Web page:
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Articles by N Mori
Total Records ( 3 ) for N Mori
  N Mori , S Mugikura , S Higano , T Kaneta , M Fujimura , A Umetsu , T Murata and S. Takahashi

BACKGROUND AND PURPOSE: Moyamoya disease is an idiopathic occlusive cerebrovascular disorder with abnormal microvascular proliferation. We investigated the clinical utility of leptomeningeal high signal intensity (ivy sign) sometimes seen on fluid-attenuated inversion recovery images in Moyamoya disease.

MATERIALS AND METHODS: We examined the relationship between the degree of the ivy sign and the severity of the ischemic symptoms in 96 hemispheres of 48 patients with Moyamoya disease. We classified each cerebral hemisphere into 4 regions from anterior to posterior. In 192 regions of 24 patients, we examined the relationship between the degree of the ivy sign and findings of single-photon emission CT, including the resting cerebral blood flow (CBF) and cerebral vascular reserve (CVR).

RESULTS: The degree of the ivy sign showed a significant positive relationship with the severity of the ischemic symptoms (P < .001). Of the 4 regions, the ivy sign was most frequently and prominently seen in the anterior part of the middle cerebral artery region. The degree of the ivy sign showed a negative relationship with the resting CBF (P < .0034) and a more prominent negative relationship with the CVR (P < .001).

CONCLUSIONS: The leptomeningeal ivy sign indicates decreased CVR in Moyamoya disease.

  Y Soeda , H Tsuneki , H Muranaka , N Mori , S Hosoh , Y Ichihara , S Kagawa , X Wang , N Toyooka , Y Takamura , T Uwano , H Nishijo , T Wada and T. Sasaoka

Impairment of insulin and IGF-I signaling in the brain is one of the causes of dementia associated with diabetes mellitus and Alzheimer’s disease. However, the precise pathological processes are largely unknown. In the present study, we found that SH2-containing inositol 5'-phosphatase 2 (SHIP2), a negative regulator of phosphatidylinositol 3,4,5-trisphosphate-mediated signals, is widely expressed in adult mouse brain. When a dominant-negative mutant of SHIP2 was expressed in cultured neurons, insulin signaling was augmented, indicating physiological significance of endogenous SHIP2 in neurons. Interestingly, SHIP2 mRNA and protein expression levels were significantly increased in the brain of type 2 diabetic db/db mice. To investigate the impact of increased expression of SHIP2 in the brain, we further employed transgenic mice overexpressing SHIP2 and found that increased amounts of SHIP2 induced the disruption of insulin/IGF-I signaling through Akt. Neuroprotective effects of insulin and IGF-I were significantly attenuated in cultured cerebellar granule neurons from SHIP2 transgenic mice. Consistently, terminal deoxynucleotide transferase-mediated dUTP nick end labeling assay demonstrated that the number of apoptosis-positive cells was increased in cerebral cortex of the transgenic mice at an elderly age. Furthermore, SHIP2 transgenic mice exhibited impaired memory performance in the Morris water maze, step-through passive avoidance, and novel-object-recognition tests. Importantly, inhibition of SHIP2 ameliorated the impairment of hippocampal synaptic plasticity and memory formation in db/db mice. These results suggest that SHIP2 is a potent negative regulator of insulin/IGF-I actions in the brain, and excess amounts of SHIP2 may be related, at least in part, to brain dysfunction in insulin resistance with type 2 diabetes.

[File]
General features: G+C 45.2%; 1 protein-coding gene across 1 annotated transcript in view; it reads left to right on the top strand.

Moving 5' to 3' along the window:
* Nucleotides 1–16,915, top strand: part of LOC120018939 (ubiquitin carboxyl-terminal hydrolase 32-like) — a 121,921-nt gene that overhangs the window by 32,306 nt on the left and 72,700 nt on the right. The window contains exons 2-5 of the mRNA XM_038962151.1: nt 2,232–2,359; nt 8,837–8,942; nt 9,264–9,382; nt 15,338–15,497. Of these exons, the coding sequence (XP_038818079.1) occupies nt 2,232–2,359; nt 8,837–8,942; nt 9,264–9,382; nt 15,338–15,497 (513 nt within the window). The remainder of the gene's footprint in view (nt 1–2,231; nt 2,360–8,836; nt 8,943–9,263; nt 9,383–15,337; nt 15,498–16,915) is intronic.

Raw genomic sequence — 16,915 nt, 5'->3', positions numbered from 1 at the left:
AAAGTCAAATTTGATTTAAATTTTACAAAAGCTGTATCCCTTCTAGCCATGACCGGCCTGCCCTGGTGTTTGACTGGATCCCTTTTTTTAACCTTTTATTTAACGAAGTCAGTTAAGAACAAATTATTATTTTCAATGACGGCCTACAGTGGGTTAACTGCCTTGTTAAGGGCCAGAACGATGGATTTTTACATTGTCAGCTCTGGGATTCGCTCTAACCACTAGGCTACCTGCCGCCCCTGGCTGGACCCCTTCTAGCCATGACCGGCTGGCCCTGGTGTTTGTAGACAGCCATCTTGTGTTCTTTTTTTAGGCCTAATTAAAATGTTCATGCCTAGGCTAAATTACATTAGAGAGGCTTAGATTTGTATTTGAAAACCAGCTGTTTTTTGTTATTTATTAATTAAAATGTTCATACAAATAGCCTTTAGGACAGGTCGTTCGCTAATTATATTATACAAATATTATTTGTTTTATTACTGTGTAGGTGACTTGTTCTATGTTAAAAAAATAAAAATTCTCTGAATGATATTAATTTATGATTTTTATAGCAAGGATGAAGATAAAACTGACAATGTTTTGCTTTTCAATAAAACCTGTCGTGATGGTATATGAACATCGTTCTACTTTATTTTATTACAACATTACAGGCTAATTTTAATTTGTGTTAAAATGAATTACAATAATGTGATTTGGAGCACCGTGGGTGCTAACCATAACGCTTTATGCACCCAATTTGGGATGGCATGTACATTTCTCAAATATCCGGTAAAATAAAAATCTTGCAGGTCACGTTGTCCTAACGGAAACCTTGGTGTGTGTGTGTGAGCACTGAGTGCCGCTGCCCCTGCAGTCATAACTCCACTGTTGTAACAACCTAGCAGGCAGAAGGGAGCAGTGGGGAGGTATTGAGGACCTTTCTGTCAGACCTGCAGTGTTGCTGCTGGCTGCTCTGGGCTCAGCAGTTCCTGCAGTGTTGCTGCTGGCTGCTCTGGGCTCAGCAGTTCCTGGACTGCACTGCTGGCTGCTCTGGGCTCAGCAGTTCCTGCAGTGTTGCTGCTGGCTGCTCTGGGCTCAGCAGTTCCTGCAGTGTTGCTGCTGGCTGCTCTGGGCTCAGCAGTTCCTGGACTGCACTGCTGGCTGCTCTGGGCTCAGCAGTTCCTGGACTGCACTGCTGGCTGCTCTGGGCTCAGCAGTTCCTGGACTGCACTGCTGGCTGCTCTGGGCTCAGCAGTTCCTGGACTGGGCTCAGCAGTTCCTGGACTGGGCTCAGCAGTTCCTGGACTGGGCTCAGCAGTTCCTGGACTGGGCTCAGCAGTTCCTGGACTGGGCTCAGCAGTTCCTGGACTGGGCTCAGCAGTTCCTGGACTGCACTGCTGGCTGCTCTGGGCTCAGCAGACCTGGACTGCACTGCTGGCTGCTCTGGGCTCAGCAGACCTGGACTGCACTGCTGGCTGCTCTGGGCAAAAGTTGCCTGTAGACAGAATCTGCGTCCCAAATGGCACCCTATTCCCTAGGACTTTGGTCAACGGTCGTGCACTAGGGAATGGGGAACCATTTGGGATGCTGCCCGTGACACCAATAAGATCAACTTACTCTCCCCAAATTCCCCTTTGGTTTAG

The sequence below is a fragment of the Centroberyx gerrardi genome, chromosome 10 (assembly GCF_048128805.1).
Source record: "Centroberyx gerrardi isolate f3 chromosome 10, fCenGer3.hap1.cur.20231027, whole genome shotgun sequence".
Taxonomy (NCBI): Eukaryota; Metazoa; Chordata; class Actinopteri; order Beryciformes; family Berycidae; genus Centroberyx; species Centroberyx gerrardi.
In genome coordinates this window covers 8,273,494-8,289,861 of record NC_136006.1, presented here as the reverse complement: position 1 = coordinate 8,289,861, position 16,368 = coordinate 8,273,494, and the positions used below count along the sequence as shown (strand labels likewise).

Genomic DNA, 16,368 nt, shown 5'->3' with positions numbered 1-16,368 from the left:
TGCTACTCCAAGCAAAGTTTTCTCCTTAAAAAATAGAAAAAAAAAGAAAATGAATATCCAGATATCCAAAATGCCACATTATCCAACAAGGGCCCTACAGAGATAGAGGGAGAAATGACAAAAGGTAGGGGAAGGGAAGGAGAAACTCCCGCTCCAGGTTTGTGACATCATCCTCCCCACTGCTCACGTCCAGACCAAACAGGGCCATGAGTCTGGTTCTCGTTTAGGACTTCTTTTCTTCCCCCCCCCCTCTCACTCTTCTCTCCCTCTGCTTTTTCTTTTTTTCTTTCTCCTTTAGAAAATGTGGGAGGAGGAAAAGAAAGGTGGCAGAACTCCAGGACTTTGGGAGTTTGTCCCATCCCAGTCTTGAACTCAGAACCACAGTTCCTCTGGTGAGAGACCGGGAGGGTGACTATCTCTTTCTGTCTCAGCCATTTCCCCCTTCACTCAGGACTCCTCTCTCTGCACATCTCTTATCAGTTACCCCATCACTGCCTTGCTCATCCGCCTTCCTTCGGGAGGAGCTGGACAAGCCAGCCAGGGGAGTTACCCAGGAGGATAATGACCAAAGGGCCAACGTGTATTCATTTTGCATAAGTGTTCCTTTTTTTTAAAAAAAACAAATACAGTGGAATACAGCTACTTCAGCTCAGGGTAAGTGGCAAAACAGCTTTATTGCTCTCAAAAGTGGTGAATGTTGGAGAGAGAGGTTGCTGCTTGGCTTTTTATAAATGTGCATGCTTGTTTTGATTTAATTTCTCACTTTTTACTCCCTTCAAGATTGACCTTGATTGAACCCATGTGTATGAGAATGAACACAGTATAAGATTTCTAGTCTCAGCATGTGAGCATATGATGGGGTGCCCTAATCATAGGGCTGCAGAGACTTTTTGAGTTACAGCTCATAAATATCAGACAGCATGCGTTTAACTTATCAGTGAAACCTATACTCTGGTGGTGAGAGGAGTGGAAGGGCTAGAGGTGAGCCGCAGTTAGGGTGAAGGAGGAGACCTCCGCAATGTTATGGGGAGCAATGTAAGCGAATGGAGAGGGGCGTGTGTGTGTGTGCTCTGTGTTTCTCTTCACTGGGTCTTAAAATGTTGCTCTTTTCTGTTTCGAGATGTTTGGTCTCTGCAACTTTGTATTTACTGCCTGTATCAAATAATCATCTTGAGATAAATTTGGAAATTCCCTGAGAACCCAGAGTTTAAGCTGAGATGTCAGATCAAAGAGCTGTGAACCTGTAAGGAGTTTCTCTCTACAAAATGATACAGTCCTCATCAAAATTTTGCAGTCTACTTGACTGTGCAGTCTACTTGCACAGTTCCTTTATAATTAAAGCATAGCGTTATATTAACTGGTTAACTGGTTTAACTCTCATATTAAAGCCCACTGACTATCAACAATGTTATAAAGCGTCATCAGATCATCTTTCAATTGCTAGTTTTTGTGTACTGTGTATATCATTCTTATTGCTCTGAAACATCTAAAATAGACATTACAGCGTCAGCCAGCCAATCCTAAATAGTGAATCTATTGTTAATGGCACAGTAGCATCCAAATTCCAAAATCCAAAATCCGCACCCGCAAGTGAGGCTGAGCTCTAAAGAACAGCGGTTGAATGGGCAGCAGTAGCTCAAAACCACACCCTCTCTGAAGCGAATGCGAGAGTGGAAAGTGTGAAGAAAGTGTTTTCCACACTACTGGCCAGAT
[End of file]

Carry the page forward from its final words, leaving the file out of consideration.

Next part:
H Nakao , I Matsunaga , D Morita , T Aboshi , T Harada , Y Nakagawa , N Mori and M. Sugita

Trehalose dimycolate (TDM) is a major surface-exposed mycolyl glycolipid that contributes to the hydrophobic cell wall architecture of mycobacteria. Nevertheless, because of its potent adjuvant functions, pathogenic mycobacteria appear to have evolved an evasive maneuver to down-regulate TDM expression within the host. We have shown previously that Mycobacterium tuberculosis (M.tb) and Mycobacterium avium (M.av), replace TDM with glucose monomycolate (GMM) by borrowing host-derived glucose as an alternative substrate for the FbpA mycolyltransferase. Mycobacterium leprae (M.le), the causative microorganism of human leprosy, is also known to down-regulate TDM expression in infected tissues, but the function of its mycolyltransferases has been poorly analysed. We found that, unlike M.tb and M.av FbpA enzymes, M.av FbpA was unexpectedly inefficient in transferring -branched mycolates, resulting in impaired production of both TDM and GMM. Molecular modelling and mutational analysis indicated that a bulky side chain of leucine at position 130 of M.le FbpA obstructed the intramolecular tunnel that was proposed to accommodate the -branch portion of the substrates. Notably, even after a highly reductive evolution, M.le FbpA remained functional in terms of transferring unbranched acyl chains, suggesting a role that is distinct from that as a mycolyltransferase.

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